by Sittithep Eaksittipong. Matichon Publishing House, Bangkok, 2012.
Reviewed by Chulaluk Pleumpanya, Visiting Fellow, Harvard-Yenching Institute, 2019-2020
There are many works on Thai-Chinese in Thailand, for example, William Skinner’s Chinese Society in Thailand: An Analytical History (1957), Pimpraphai Bisalputra’s A History of the Thai-Chinese, Charnvit Kasetsiri’s Kon Jean 200 Pee Tai Phraboeom Phothisomphan [200 Years of Chinese Under the Majesty’s Bounty] (1983), Jumnongsri Ratnin’s Duj Nava Klang Mahasamud [Boats in Mid-Ocean] (1995), etc. However, most of these works focus on upper-class Chinese who influenced the Thai economy and society and had a connection with the Thai monarchic group. The connection between the Chinese and Thai monarchic groups encouraged the wealthy Chinese to expand and develop their business empire, thus dominating the Thai economy. Thus, the wealthy Chinese and Thai royalists exchanged benefits in both political and economic ways, which affected Thai society until recently. Upper-class Chinese support fulfills the idea of gratitude and loyalty to the dynastic family that leads to the illusion and unreal image of Chinese history in Thailand: Thailand is a country without discrimination and the Chinese community lived happily in Thailand under the Majesty’s bounty.
The upper-class Chinese idea and political agenda conceal the history of ordinary and lower-class Chinese. Lacking capital and education meant Chinese commoners could not climb to a better life. Ordinary Chinese who could not make a connection with the central power were left behind. This consequence of the social structure is barely studied in Thai and international academic fields. Therefore, Sittithep Eaksittipong’s work is outstanding in terms of its originality. Based on fruitful research and employing various research methods, Eaksittipong explains the forgotten history of Chinese commoners. Under the conditions of the Cold War era, Eaksittipong argues that the dramatic suppression of ethnic Chinese in Bangkok was the result of the world’s political situation. Thailand, under the United States’ influence, tried to assimilate ethnic Chinese, resulting in humiliation and discrimination by Thai authorities. The oppression by the state and Thai majority developed a social hierarchy that put Thai and upper-class Chinese on the top and poor Chinese on the bottom, which produced genuine grievances for the Chinese commoners. Moreover, the rapid transformation of the world’s economic and social development disseminated the idea of an uncertain future in the Chinese commoners’ sentiment. The outcome of these complex conditions was the rebellions on Plapachai Road in 1974.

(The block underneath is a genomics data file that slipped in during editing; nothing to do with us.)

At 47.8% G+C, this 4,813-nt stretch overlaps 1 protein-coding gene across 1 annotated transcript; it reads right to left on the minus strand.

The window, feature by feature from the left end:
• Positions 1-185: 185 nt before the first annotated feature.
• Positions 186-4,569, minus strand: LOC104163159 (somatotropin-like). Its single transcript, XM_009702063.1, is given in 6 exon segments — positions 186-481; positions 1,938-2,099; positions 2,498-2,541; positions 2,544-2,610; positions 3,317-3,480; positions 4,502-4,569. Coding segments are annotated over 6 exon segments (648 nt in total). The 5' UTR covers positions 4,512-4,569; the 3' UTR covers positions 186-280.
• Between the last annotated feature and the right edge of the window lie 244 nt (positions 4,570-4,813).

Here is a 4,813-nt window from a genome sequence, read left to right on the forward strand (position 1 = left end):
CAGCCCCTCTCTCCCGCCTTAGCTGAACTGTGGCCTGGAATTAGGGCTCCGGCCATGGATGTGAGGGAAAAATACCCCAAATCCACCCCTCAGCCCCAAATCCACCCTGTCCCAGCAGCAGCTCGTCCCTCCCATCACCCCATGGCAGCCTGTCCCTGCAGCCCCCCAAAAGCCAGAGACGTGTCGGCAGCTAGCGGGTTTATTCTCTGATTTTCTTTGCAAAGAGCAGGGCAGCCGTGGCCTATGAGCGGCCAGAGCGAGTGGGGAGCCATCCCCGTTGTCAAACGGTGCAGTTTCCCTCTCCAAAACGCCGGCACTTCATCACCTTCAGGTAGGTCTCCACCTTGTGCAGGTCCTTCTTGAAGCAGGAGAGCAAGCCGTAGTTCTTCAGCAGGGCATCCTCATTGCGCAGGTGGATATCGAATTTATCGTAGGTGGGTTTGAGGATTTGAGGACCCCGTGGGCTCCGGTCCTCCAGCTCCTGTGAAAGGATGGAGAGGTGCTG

While The Rebellion of the Chinese Commoners on Phlapphlachai Road is an in-depth and valuable study of Chinese in Thailand, it had a few flaws as an analysis of Chinese society at that time. First, the writer connected the cause of the rebellions as the consequence of the uprising of October 14, 1973, which was against the dictatorship in Thailand. This movement was the political watershed in Thai history and the rise of student activism in Thailand. Eaksittipong pointed out that this uprising influenced the Chinese by creating a sense of unity, especially against Thai authority. However, the author did not describe the significance of labor unions at that time. Even before the October 14 uprising, around 141 strikes occurred in the period from 1966-72. After the revolt, 138 unions were established in many sectors, which affected the mindset of the labor class. The connection of the labor movement and the spread of social movement sentiment might be involved in the rebellions on Plapachai Road. To emphasize only the Chinese commoners’ movement by separating them from other lower classes of society may lead to the miscalculation of important details about this historical event.
Second, although Eaksittipong has gathered a variety of materials for this study, Chinese language documents are lacking. The Rebellion of the Chinese Commoners on Phlapphlachai Road gives details about how Chinese newspapers’ popularity increased during that period and how they were read by the Chinese community. However, the writer did not provide information about the reaction of Chinese newspapers after the rebellions were over. Print media was an essential tool for creating solidarity among the diaspora in a foreign land. Therefore, the reaction from the Chinese newspapers after the radical movement and bloody suppression may provide a better picture of the minority ethnic Chinese in Thailand.
Overall, The Rebellion of the Chinese Commoners on Phlapphlachai Road is a valuable book showing the different challenging arguments for sinology in Thailand. The illusion of Chinese in Thailand with the phrase “living happily under the Majesty’s bounty” shows that Chinese tragedies were forgotten and untold. The rebellions on Plapachai are an example of the suppression of the country’s ethnic minorities, which continues even today. By the national identity of Thailand that engages the state’s concealed injustice, The Rebellion of the Chinese Commoners on Phlapphlachai Road clearly urges the reader to rethink the Thai national identity in this time of uncertain futures.